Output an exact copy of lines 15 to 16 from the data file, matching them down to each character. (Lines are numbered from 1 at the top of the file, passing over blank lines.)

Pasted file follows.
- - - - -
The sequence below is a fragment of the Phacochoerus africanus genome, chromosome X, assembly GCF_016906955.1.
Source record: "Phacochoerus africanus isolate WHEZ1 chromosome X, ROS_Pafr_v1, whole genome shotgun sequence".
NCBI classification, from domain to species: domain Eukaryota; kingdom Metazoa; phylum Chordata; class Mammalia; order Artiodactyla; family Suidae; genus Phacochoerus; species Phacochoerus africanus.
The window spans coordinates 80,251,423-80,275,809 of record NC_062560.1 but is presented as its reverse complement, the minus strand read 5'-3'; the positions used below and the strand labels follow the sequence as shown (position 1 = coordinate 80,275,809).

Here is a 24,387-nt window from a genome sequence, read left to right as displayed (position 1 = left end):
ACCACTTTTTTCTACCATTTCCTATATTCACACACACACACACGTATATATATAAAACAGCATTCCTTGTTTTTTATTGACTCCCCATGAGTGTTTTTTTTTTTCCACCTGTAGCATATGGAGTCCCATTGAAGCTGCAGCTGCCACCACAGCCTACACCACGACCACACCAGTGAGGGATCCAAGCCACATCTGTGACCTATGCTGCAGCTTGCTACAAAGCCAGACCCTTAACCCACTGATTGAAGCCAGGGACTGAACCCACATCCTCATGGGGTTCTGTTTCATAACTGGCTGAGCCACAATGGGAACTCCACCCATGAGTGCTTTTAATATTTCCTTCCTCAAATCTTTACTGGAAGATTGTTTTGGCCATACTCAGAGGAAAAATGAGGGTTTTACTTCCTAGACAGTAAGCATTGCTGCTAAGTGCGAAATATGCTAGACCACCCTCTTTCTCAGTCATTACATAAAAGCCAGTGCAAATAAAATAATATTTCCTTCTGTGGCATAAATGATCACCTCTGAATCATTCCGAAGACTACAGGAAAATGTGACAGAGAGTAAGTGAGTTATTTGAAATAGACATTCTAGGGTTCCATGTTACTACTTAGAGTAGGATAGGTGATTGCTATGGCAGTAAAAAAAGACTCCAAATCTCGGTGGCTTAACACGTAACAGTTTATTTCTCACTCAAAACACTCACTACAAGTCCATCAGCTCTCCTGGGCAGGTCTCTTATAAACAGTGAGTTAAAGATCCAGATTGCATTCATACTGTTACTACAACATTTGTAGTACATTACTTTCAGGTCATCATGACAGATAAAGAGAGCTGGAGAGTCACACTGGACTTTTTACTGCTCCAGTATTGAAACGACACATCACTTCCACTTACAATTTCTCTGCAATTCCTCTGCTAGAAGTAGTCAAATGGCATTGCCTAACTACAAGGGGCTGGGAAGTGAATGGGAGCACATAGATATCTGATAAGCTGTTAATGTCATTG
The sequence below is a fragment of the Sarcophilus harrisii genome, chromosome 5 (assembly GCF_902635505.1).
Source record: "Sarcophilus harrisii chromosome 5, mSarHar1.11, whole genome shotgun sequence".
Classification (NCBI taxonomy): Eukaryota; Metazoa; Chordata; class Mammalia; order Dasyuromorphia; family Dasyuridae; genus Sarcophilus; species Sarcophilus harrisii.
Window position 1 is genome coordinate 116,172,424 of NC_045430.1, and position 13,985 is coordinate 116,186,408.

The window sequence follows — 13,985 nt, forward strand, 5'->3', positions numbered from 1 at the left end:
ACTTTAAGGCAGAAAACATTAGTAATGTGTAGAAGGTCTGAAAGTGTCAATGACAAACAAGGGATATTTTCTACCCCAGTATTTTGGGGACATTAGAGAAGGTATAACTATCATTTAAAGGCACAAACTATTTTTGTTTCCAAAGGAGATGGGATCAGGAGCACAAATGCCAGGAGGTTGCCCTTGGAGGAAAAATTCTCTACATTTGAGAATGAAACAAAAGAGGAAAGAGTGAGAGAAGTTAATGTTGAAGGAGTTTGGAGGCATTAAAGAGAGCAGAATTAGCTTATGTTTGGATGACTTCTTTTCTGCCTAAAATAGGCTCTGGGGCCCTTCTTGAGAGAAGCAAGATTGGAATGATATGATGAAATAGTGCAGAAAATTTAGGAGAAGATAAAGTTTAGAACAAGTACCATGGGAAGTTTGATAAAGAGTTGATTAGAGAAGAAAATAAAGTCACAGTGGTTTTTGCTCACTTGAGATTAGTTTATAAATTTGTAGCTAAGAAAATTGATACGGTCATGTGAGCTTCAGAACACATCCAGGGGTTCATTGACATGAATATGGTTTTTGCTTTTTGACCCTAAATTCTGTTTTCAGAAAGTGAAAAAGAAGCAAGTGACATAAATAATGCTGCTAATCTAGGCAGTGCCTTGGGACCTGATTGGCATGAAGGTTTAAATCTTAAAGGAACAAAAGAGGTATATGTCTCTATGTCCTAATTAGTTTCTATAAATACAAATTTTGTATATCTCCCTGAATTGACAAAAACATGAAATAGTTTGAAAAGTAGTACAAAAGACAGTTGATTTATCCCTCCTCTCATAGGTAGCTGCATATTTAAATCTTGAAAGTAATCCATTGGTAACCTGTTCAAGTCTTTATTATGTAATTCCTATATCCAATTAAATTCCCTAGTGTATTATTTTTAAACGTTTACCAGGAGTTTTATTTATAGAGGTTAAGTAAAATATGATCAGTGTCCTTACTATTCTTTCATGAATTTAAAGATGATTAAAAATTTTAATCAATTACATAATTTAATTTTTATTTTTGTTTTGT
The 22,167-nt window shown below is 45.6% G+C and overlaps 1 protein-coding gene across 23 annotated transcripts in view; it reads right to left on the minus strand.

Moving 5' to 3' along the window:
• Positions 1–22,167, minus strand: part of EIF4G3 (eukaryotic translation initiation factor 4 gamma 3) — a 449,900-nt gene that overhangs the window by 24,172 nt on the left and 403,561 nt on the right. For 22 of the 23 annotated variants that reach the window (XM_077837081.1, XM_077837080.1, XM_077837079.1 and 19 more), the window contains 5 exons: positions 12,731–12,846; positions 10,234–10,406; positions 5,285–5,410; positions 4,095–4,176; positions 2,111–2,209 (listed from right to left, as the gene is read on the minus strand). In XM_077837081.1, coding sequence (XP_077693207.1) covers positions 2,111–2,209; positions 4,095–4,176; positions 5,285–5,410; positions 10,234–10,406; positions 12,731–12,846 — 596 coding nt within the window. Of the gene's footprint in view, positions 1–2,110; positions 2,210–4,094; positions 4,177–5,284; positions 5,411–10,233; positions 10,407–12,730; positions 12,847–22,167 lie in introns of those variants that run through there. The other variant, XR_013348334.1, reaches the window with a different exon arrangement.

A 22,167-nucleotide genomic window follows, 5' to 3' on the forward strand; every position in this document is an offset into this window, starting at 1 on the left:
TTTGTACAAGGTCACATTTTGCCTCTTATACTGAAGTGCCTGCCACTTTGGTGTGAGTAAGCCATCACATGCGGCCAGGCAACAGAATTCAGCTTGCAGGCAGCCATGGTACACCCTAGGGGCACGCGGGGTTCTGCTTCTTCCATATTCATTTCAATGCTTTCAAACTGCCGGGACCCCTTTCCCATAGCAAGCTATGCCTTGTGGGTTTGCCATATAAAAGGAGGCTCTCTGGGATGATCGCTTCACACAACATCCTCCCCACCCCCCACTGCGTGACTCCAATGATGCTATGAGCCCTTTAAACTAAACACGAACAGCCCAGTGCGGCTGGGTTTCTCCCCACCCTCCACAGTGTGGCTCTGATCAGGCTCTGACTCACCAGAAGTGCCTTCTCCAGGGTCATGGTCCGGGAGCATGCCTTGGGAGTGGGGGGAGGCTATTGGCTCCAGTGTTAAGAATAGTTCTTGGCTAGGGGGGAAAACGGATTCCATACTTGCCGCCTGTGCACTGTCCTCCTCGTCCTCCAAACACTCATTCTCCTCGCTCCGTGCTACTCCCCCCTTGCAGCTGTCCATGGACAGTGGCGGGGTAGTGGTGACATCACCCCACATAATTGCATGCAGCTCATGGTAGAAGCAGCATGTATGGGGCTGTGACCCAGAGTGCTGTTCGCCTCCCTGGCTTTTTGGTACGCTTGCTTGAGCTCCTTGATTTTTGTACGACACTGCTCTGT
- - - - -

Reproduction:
• Positions 1–22,167, minus strand: part of EIF4G3 (eukaryotic translation initiation factor 4 gamma 3) — a 449,900-nt gene that overhangs the window by 24,172 nt on the left and 403,561 nt on the right. For 22 of the 23 annotated variants that reach the window (XM_077837081.1, XM_077837080.1, XM_077837079.1 and 19 more), the window contains 5 exons: positions 12,731–12,846; positions 10,234–10,406; positions 5,285–5,410; positions 4,095–4,176; positions 2,111–2,209 (listed from right to left, as the gene is read on the minus strand). In XM_077837081.1, coding sequence (XP_077693207.1) covers positions 2,111–2,209; positions 4,095–4,176; positions 5,285–5,410; positions 10,234–10,406; positions 12,731–12,846 — 596 coding nt within the window. Of the gene's footprint in view, positions 1–2,110; positions 2,210–4,094; positions 4,177–5,284; positions 5,411–10,233; positions 10,407–12,730; positions 12,847–22,167 lie in introns of those variants that run through there. The other variant, XR_013348334.1, reaches the window with a different exon arrangement.

A 22,167-nucleotide genomic window follows, 5' to 3' on the forward strand; every position in this document is an offset into this window, starting at 1 on the left: